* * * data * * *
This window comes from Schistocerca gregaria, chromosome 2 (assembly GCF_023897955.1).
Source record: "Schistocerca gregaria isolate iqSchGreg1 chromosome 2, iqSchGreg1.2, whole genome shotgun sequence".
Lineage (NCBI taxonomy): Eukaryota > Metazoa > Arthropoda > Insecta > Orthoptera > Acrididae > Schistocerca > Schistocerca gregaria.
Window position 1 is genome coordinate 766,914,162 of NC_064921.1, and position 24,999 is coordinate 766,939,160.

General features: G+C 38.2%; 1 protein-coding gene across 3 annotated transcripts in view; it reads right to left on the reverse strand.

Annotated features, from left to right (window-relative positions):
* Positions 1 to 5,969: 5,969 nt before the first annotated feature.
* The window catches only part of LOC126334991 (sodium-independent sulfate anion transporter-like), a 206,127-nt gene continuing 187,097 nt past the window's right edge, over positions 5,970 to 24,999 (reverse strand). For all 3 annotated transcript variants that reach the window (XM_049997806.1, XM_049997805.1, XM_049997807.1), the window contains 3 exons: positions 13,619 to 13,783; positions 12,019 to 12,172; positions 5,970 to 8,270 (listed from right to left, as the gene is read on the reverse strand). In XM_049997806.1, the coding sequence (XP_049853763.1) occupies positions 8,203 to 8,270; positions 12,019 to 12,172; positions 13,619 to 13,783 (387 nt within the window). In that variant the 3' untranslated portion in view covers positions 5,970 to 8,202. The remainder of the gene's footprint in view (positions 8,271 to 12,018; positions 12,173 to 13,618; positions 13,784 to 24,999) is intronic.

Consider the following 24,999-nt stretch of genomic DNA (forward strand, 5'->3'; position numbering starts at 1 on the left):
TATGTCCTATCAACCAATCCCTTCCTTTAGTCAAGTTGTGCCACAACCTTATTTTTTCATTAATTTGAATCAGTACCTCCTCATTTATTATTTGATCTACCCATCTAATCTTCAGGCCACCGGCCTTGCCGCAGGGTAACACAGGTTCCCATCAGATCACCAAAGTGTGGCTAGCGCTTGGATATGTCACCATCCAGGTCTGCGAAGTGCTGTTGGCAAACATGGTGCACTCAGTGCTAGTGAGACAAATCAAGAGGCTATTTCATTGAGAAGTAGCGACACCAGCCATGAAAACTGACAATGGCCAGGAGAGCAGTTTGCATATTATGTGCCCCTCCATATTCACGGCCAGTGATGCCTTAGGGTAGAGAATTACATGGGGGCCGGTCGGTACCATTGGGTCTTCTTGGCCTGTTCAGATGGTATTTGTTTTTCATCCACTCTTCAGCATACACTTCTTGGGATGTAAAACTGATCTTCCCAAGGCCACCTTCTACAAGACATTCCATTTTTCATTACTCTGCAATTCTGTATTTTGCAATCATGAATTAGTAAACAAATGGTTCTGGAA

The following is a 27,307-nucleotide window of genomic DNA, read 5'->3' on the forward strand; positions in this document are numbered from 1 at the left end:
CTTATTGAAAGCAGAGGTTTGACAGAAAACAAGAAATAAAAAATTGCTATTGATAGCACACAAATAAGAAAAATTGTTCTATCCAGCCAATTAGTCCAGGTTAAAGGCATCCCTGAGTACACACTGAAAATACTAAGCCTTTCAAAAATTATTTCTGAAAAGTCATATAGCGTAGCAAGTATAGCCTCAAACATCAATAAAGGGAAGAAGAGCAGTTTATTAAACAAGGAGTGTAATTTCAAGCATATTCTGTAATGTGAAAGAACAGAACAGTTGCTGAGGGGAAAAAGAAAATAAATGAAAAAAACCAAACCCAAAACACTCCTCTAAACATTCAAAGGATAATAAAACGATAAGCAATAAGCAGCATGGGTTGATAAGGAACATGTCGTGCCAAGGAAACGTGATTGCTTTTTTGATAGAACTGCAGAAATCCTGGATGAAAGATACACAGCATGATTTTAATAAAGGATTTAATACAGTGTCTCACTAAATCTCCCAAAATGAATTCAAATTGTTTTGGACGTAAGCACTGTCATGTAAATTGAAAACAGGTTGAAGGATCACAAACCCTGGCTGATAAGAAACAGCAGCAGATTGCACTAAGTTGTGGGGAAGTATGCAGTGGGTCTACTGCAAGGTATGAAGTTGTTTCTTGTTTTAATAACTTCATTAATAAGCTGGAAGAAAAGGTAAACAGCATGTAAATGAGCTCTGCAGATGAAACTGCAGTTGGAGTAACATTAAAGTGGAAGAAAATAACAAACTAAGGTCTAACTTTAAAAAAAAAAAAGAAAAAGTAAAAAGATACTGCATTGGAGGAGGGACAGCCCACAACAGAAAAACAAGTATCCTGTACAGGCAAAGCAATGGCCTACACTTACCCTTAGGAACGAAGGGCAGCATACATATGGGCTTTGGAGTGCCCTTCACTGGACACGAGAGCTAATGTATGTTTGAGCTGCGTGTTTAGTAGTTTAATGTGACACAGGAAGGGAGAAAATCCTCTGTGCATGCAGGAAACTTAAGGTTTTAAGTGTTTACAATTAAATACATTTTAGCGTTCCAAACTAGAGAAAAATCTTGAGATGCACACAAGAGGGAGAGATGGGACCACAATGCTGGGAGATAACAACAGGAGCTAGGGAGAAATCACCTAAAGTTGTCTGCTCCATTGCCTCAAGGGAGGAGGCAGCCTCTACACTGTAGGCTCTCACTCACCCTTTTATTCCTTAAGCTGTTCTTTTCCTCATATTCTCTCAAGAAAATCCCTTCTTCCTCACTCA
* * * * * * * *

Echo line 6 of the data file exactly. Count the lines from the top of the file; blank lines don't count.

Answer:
Annotated features, from left to right (window-relative positions):